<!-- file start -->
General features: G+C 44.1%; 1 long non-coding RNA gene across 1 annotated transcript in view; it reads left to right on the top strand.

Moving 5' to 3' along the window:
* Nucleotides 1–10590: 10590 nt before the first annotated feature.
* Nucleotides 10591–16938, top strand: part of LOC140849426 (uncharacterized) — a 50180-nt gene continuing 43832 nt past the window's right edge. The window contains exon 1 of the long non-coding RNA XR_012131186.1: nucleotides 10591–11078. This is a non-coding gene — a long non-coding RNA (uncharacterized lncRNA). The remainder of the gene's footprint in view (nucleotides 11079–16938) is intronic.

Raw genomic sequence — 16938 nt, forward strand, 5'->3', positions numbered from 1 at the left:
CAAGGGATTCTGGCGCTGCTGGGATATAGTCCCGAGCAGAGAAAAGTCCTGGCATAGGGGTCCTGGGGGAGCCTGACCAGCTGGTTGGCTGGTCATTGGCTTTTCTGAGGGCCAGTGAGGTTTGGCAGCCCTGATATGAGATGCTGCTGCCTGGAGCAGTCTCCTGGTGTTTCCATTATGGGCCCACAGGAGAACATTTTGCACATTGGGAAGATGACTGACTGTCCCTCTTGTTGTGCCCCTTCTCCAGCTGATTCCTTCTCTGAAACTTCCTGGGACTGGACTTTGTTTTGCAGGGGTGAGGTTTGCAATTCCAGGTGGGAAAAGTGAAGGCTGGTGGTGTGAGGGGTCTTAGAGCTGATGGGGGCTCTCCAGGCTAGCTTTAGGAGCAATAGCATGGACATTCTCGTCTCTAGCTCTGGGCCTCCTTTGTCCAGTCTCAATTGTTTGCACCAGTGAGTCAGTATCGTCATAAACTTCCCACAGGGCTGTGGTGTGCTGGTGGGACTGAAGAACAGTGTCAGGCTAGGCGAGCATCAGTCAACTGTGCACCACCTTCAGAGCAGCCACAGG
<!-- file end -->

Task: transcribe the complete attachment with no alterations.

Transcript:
General features: G+C 44.1%; 1 long non-coding RNA gene across 1 annotated transcript in view; it reads left to right on the top strand.

Moving 5' to 3' along the window:
* Nucleotides 1–10590: 10590 nt before the first annotated feature.
* Nucleotides 10591–16938, top strand: part of LOC140849426 (uncharacterized) — a 50180-nt gene continuing 43832 nt past the window's right edge. The window contains exon 1 of the long non-coding RNA XR_012131186.1: nucleotides 10591–11078. This is a non-coding gene — a long non-coding RNA (uncharacterized lncRNA). The remainder of the gene's footprint in view (nucleotides 11079–16938) is intronic.

Raw genomic sequence — 16938 nt, forward strand, 5'->3', positions numbered from 1 at the left:
CAAGGGATTCTGGCGCTGCTGGGATATAGTCCCGAGCAGAGAAAAGTCCTGGCATAGGGGTCCTGGGGGAGCCTGACCAGCTGGTTGGCTGGTCATTGGCTTTTCTGAGGGCCAGTGAGGTTTGGCAGCCCTGATATGAGATGCTGCTGCCTGGAGCAGTCTCCTGGTGTTTCCATTATGGGCCCACAGGAGAACATTTTGCACATTGGGAAGATGACTGACTGTCCCTCTTGTTGTGCCCCTTCTCCAGCTGATTCCTTCTCTGAAACTTCCTGGGACTGGACTTTGTTTTGCAGGGGTGAGGTTTGCAATTCCAGGTGGGAAAAGTGAAGGCTGGTGGTGTGAGGGGTCTTAGAGCTGATGGGGGCTCTCCAGGCTAGCTTTAGGAGCAATAGCATGGACATTCTCGTCTCTAGCTCTGGGCCTCCTTTGTCCAGTCTCAATTGTTTGCACCAGTGAGTCAGTATCGTCATAAACTTCCCACAGGGCTGTGGTGTGCTGGTGGGACTGAAGAACAGTGTCAGGCTAGGCGAGCATCAGTCAACTGTGCACCACCTTCAGAGCAGCCACAGG